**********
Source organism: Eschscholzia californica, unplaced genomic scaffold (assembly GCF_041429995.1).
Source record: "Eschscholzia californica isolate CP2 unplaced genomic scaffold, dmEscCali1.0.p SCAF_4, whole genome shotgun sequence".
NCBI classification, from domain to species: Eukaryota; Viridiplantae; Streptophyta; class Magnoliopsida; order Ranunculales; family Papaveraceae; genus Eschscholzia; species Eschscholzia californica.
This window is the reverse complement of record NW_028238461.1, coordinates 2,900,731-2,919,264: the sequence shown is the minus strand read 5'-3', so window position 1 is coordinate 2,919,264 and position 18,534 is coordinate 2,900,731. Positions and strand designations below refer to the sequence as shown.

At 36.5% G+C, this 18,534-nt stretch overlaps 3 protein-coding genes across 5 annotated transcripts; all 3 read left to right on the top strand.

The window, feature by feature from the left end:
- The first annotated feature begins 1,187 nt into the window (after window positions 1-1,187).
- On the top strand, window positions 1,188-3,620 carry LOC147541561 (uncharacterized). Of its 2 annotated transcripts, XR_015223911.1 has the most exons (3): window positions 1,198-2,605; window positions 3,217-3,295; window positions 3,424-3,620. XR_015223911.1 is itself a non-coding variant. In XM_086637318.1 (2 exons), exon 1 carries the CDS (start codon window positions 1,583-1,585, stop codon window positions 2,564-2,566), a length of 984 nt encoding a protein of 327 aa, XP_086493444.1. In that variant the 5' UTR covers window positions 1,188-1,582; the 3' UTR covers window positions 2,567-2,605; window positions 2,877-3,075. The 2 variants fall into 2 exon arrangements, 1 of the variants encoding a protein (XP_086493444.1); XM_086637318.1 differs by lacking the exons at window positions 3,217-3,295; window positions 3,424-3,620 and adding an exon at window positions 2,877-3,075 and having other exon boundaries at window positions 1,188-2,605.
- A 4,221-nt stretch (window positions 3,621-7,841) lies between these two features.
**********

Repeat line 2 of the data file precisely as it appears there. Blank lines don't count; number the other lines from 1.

Source record: "Eschscholzia californica isolate CP2 unplaced genomic scaffold, dmEscCali1.0.p SCAF_4, whole genome shotgun sequence".